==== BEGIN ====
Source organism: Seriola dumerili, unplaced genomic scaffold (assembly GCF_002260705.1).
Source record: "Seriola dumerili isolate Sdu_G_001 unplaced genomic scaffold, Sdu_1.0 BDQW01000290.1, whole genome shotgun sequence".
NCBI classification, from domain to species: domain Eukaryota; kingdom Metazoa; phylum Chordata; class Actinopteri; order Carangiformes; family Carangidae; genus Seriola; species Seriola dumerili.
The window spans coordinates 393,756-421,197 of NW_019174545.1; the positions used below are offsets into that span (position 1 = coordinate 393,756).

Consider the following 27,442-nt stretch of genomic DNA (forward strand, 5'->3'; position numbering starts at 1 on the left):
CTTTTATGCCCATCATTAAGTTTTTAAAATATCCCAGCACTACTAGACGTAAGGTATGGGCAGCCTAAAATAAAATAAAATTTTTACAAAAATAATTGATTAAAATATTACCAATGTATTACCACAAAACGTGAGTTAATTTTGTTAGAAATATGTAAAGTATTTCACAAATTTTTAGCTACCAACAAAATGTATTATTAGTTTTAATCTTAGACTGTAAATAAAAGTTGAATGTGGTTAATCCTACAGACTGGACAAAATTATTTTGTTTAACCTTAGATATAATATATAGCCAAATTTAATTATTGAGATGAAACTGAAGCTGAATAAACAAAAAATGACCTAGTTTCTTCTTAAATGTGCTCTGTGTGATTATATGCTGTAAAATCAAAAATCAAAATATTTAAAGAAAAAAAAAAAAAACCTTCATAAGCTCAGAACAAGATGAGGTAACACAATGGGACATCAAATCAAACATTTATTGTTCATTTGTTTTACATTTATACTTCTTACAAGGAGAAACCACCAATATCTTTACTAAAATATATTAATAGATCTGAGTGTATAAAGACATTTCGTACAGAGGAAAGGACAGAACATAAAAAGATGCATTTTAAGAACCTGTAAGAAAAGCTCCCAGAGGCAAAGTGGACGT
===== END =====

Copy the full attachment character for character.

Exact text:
Source organism: Seriola dumerili, unplaced genomic scaffold (assembly GCF_002260705.1).
Source record: "Seriola dumerili isolate Sdu_G_001 unplaced genomic scaffold, Sdu_1.0 BDQW01000290.1, whole genome shotgun sequence".
NCBI classification, from domain to species: domain Eukaryota; kingdom Metazoa; phylum Chordata; class Actinopteri; order Carangiformes; family Carangidae; genus Seriola; species Seriola dumerili.
The window spans coordinates 393,756-421,197 of NW_019174545.1; the positions used below are offsets into that span (position 1 = coordinate 393,756).

Consider the following 27,442-nt stretch of genomic DNA (forward strand, 5'->3'; position numbering starts at 1 on the left):
CTTTTATGCCCATCATTAAGTTTTTAAAATATCCCAGCACTACTAGACGTAAGGTATGGGCAGCCTAAAATAAAATAAAATTTTTACAAAAATAATTGATTAAAATATTACCAATGTATTACCACAAAACGTGAGTTAATTTTGTTAGAAATATGTAAAGTATTTCACAAATTTTTAGCTACCAACAAAATGTATTATTAGTTTTAATCTTAGACTGTAAATAAAAGTTGAATGTGGTTAATCCTACAGACTGGACAAAATTATTTTGTTTAACCTTAGATATAATATATAGCCAAATTTAATTATTGAGATGAAACTGAAGCTGAATAAACAAAAAATGACCTAGTTTCTTCTTAAATGTGCTCTGTGTGATTATATGCTGTAAAATCAAAAATCAAAATATTTAAAGAAAAAAAAAAAAAACCTTCATAAGCTCAGAACAAGATGAGGTAACACAATGGGACATCAAATCAAACATTTATTGTTCATTTGTTTTACATTTATACTTCTTACAAGGAGAAACCACCAATATCTTTACTAAAATATATTAATAGATCTGAGTGTATAAAGACATTTCGTACAGAGGAAAGGACAGAACATAAAAAGATGCATTTTAAGAACCTGTAAGAAAAGCTCCCAGAGGCAAAGTGGACGT